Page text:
AIDS survival and progression in black Africans living in south London, 1986-1994

Genitourin Med. 1996 Feb;72(1):12-6. doi: 10.1136/sti.72.1.12.


Objectives: To describe the rate of progression to AIDS and survival following AIDS diagnosis in HIV-infected Africans living in London. To identify factors influencing progression and outcome of disease.

Design: Retrospectively constructed prevalent cohort.

Setting: Outpatient clinic population, London.

Subjects: HIV-infected individuals of African origin presenting between January 1986 and October 1994.

Main outcome measures: AIDS indicator illness; cumulative survival probabilities to AIDS diagnosis and from AIDS diagnosis to death; rate of progression to AIDS.

Results: Ninety six patients (57 women) provided 166 person years of follow up. Median CD4 lymphocyte count at presentation was 205 (90% range 20-577) x 10(6)/l. Kaplan-Meier estimates of the proportion (95% confidence interval) of patients developing AIDS from the time of enrollment were 18 (9 to 27)% at 12 months and 44 (30 to 58)% at 36 months. Only CD4 count at HIV diagnosis was independently associated with a faster rate of progression to AIDS (adjusted relative hazard 9.18%, 95% confidence interval 2.84 to 29.67, p < 0.001). The proportion (95% confidence interval) surviving following AIDS diagnosis was estimated to be 73 (55 to 91)% at 12 months and 25 (0 to 52)% at 36 months.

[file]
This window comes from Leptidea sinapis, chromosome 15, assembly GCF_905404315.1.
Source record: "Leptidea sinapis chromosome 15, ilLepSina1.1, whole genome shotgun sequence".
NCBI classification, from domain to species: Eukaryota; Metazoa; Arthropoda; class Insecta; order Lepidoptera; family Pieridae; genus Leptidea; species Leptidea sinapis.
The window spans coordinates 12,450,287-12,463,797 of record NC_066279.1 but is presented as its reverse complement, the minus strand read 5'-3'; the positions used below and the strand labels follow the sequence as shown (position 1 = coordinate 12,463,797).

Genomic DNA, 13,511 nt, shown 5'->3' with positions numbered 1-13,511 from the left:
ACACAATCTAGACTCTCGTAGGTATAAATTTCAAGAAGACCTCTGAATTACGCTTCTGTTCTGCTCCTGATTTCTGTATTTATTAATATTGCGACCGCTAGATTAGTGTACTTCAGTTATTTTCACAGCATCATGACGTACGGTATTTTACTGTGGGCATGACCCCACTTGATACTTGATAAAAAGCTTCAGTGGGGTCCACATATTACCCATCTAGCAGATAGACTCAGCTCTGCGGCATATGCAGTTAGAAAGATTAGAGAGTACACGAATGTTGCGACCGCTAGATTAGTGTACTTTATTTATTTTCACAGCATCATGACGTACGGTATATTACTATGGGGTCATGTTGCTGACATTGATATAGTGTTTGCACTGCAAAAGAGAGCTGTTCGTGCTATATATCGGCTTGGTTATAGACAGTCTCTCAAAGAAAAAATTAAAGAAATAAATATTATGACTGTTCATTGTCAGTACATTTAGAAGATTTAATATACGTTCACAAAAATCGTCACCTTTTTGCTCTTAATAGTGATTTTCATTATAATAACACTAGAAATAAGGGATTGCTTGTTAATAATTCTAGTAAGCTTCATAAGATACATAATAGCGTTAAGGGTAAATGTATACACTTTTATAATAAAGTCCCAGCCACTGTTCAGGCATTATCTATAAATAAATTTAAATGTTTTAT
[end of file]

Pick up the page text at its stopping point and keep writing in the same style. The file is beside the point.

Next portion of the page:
Conclusions: HIV-infected people of sub-Saharan African origin living in London present with advanced disease. When compared with published studies, their survival experience is comparable to that observed in HIV-infected individuals born in developed countries.

Publication types

  • Research Support, Non-U.S. Gov't

MeSH terms

  • Acquired Immunodeficiency Syndrome / ethnology
  • Acquired Immunodeficiency Syndrome / immunology
  • Acquired Immunodeficiency Syndrome / mortality*
  • Adolescent
  • Adult
  • Africa / ethnology
  • Aged
  • CD4 Lymphocyte Count
  • Cohort Studies
  • Disease Progression
  • Female
  • Follow-Up Studies
  • Humans
  • London / epidemiology
  • Male
  • Middle Aged
  • Prevalence
  • Prospective Studies
  • Retrospective Studies
  • Risk Factors
  • Survival Analysis
  • Survival Rate